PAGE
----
A Texan welder stumbles across the aftermath of a drug deal gone wrong and helps himself to the $2 million in cash no-one is left alive to claim. Unfortunately he does not count on a single minded psychopathic killer with a tracking device...This film basically distills elements of all their best work and creates a cold and cynical statement on the state of man. Javier Bardem's character is the most chilling and amoral bastard you will ever see; on more than one occasion he reminded me of a terminator with bad hair, except more cold-blooded! The pursuit of the stolen money just leads to bloodshed and tragedy for all involved, many innocents dying for just being in the wrong place at the wrong time. The underlying theme is the randomness of life; good things DO NOT happen to good people and there is no karmic "masterplan". This means that the ending may leave some feeling a little cheated because things aren't tied up nicely into a complete and satisfying package as so many stories are conventionally presented. But the journey there is as gripping as anything you are going to see; it has the tension, brooding atmosphere and cynicism of Blood Simple, the pragmatic investigation by a dismayed lawman in a similar way to Fargo and the style and brutal violence of Miller's Crossing. The shoot out between Bardem and Brolin is one of the best I've ever seen, reminding me of Michael Mann meets Peckinpah with a dash of Assault On Precinct 13. It is a case of the journey being better than the destination, but any Coen brothers fan will not be disappointed; they are back to their best.

garyX
xGary Xx

Super Reviewer

The most serious and critically lauded film to come out of the Coen brothers' oeuvre, it still has the haunted, vacant appeal of their earlier films. Based on the book by Cormac McCarthy, showing every slow, methodical, meaningful point so easily, and yet creating a distinguished, quiet air of thought. There is very little dialogue to this film, surprising since the Coens are most famous for chatty characters that rely their own quirky sensibilities. This is not to say that the Coens haven't used silence to show fear, dishonor, or even hatred at many points (most notably in "Barton Fink" and "Miller's Crossing") but instead of stifling and uncomfortable silences they're reflective at many junctures. Set in the desert and plains of Texas, there are many panoramic shots of the outlying surroundings of these places that oftentimes show the aloneness of the lead character, Llewelyn Moss, and his disconnect from help while he hides and fights against his predator. Moss is the prey in this cat and mouse chase, and what is so fundamentally interesting about his plight is that he oftentimes outwits the man who is following him. That person is Anton Chigurh, a contract killer who hunts down Moss, trapping him time and again and yet failing often. Though Anton is obviously going to win out against the irresponsible and slow Moss, Moss doesn't give up and ends up holding his own. Anton in turn is one of the most interesting and full bodied villains to be onscreen in some time. Though he operates on the same level as any other killer, the serial killer mentality of having rules and patterns towards his kills presents itself to the viewer in various ways, the most memorable being a coin toss to choose life or death. This is a multi-layered and large scale game of wits, and though not the traditional good versus bad narrative it does present unorthodox views of morality. Though Sheriff Bell does track Anton as well, he cannot chase down someone so malicious and without a sense of right and wrong. This is not an indication that evil has won, because the sheriff simply can't keep up thanks in part to his old age. Even Anton is not a clear villain because though he does kill indiscriminately he sometimes gives the option of redemption, and lets fate dictate many of his actions. He kills when he needs to, and oftentimes doesn't even want to thanks to his own code of cleanliness, reliance, and self-preservation. This film will blow you away with the complexity of the narrative and how interesting and poignant the plights of the characters truly are.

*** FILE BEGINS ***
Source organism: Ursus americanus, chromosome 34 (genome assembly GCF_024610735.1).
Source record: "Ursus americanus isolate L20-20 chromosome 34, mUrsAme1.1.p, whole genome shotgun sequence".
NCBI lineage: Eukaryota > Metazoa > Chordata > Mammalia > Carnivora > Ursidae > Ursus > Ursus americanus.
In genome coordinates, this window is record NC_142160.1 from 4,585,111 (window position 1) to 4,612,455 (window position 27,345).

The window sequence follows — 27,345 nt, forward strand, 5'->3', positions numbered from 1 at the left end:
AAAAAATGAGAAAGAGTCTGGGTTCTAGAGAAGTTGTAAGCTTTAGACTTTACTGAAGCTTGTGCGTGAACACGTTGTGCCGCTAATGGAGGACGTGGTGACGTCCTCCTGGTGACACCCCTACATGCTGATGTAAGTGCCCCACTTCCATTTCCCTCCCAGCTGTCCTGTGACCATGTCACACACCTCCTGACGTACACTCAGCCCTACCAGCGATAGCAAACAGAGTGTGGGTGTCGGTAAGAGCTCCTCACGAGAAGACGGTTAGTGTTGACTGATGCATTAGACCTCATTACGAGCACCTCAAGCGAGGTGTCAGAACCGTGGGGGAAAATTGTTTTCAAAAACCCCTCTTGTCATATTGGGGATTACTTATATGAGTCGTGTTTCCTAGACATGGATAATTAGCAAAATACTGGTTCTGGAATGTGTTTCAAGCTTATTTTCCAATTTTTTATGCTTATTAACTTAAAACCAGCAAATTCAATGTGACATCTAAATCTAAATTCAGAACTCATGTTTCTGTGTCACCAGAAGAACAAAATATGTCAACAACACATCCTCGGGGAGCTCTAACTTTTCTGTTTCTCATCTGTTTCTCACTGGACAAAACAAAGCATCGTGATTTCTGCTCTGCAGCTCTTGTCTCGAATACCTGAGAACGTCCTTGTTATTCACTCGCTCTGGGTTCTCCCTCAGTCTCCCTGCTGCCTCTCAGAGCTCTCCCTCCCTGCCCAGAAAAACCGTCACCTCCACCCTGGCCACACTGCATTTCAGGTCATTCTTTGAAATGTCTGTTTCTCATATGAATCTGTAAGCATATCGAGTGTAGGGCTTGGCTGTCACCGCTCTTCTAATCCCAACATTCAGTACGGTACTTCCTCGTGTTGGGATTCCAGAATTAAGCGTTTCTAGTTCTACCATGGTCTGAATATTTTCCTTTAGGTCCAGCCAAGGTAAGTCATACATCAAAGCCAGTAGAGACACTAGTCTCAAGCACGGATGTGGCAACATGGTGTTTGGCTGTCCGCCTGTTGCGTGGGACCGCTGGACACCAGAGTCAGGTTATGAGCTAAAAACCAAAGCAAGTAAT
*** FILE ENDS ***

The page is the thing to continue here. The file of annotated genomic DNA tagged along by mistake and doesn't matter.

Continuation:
FrizzDrop
Spencer S.

Super Reviewer

No Country for Old Men Quotes